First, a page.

To deal with the last point first, there is some evidence of indiscriminate shooting but this is on a very small scale at present. Matters have improved greatly recently. Approximately nine months ago the Minister for Arts, Heritage, Gaeltacht and the Islands, Deputy de Valera, appointed 30 new rangers who are acting on the ground at present and are very successful in policing activities. I also understand that shoot operators have introduced a set of guidelines which are being adhered to and that the situation has improved greatly. There will always by those who will disobey rules and guidelines and seek to become involved in indiscriminate shooting, which is absolutely disgraceful, but any such persons will be severely dealt with under the law if apprehended. That is the message Deputies will want to go out from this House. A sufficient number of rangers are now in place to police this activity.
I propose to take the Deputies' amendments Nos. 5 and 6 together, as they are concerned with the same issues, but I cannot accept them for the following reasons. First, if the proposed measure was introduced it would create a situation whereby we would introduce an uneven playing field where non-residents would be subject to greater restrictions than resident hunters. This would be contrary to the High Court judgment and to EU anti-discrimination laws. These laws, inter alia, preclude discrimination against tourists exercising their rights to travel and to avail of services unless any difference of treatment was capable of objective justification. My legal advice is that the different requirements for resident and non-resident applicants, as proposed in the amendments, are not capable of objective justification.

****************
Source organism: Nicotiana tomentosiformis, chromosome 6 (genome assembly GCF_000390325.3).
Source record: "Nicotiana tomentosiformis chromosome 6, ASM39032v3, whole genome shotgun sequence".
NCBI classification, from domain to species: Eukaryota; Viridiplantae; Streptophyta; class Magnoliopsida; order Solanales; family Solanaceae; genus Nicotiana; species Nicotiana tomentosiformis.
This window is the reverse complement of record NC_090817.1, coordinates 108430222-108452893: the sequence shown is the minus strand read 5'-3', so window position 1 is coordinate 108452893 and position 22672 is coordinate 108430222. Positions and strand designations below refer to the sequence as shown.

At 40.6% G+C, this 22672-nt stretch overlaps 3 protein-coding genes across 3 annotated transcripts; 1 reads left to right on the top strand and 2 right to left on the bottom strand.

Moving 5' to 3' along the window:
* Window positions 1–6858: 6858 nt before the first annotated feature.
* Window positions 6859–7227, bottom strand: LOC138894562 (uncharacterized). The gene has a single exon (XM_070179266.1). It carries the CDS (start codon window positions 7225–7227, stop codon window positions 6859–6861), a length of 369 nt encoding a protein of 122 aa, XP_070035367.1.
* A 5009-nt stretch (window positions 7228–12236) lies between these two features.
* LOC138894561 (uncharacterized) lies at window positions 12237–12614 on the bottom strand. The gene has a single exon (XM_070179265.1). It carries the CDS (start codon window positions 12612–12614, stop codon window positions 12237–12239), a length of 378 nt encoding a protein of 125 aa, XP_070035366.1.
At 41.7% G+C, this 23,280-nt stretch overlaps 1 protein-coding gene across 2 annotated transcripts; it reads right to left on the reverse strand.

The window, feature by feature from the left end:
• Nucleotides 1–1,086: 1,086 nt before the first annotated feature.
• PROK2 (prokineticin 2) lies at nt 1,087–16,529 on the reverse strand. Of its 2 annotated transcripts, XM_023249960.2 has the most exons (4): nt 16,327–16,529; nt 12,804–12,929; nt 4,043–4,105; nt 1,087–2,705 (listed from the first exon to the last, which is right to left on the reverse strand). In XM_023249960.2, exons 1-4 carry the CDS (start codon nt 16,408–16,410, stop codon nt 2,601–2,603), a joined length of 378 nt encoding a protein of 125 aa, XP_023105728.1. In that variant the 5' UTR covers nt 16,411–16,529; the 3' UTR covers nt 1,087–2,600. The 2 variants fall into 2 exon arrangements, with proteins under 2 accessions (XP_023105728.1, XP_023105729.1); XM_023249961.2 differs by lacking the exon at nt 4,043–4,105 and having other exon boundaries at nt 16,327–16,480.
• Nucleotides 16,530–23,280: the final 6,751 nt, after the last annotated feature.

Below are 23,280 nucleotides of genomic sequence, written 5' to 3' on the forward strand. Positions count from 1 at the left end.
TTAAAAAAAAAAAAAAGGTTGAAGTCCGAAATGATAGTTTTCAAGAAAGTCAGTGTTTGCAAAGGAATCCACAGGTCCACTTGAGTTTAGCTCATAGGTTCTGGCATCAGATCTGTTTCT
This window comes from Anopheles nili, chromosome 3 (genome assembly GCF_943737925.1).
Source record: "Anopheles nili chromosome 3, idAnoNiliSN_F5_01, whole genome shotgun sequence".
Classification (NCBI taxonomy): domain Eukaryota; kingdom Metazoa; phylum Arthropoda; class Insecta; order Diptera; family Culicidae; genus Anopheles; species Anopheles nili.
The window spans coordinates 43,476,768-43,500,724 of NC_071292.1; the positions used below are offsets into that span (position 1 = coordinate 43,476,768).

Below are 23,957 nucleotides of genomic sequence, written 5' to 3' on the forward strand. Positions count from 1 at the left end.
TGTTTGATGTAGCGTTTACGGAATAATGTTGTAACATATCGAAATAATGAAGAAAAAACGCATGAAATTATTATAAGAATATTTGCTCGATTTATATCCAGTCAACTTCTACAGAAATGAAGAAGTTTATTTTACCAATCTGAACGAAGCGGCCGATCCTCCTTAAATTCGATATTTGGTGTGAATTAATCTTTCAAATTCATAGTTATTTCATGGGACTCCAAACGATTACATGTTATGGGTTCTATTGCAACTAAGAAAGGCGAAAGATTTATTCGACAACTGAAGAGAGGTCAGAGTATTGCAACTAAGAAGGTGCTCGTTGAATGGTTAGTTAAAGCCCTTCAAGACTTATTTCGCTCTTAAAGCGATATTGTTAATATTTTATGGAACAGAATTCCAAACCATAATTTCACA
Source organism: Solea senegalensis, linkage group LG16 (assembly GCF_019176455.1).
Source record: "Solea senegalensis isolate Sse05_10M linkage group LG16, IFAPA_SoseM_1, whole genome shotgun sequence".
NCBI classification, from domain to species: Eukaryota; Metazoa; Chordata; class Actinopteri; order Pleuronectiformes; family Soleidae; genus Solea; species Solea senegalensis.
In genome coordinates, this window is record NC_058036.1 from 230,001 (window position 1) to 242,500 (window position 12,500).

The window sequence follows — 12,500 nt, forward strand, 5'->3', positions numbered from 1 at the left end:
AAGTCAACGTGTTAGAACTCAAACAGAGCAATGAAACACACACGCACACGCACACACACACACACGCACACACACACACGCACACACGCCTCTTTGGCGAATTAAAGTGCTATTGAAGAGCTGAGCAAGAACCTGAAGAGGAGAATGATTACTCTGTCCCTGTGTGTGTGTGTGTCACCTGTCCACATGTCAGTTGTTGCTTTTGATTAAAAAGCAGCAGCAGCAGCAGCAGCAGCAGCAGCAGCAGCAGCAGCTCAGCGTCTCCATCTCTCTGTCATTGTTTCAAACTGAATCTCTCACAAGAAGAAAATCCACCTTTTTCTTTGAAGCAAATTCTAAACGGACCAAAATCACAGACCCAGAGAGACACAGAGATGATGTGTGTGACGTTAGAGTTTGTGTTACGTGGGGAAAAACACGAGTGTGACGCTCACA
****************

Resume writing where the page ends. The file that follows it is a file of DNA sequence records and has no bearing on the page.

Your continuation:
Second, section 28 of the Wildlife Act, 1976, states that a person, whether resident or non-resident, cannot lawfully hunt with firearms unless such a person is a qualified person within the provisions of that section. To be such a qualified person, a person must, inter alia, be entitled to sporting rights over land or have the permission of the person who is entitled to such sporting rights. Any application for a hunting licence under section 29 of the Wildlife Act, 1976, must be accompanied by a list of the lands over which the applicant has permission to hunt. In addition, any application to the Garda Síochána for a firearm certificate which will be used and endorsed for hunting must be accompanied by a declaration which includes details of the lands to be hunted over.
Third, it would not be possible to restrict a non-resident to certain specific lands as, after the firearm certificate has been issued, the licence holder may receive permission to hunt over new lands. Accordingly, it would not be proper to restrict his or her hunting to certain lands that may have been originally listed on the licence. Fourth, section 44 of the Wildlife Act, 1976, already provides that it will be an offence to hunt over lands with a firearm without the permission of the landowner.
Specifically in relation to Deputy Stagg's amendment, as the Bill is drafted, the maximum licence period in the case of both a firearm certificate and a hunting licence is one year. Accordingly, there are already various strong provisions in relation to the lands over which people may hunt which apply to both residents and non-residents. The amendments, therefore, are unnecessary and would be contrary to the legal and European requirements which had to be taken into account in the preparation of the Bill. This was confirmed by the advice of the Attorney General.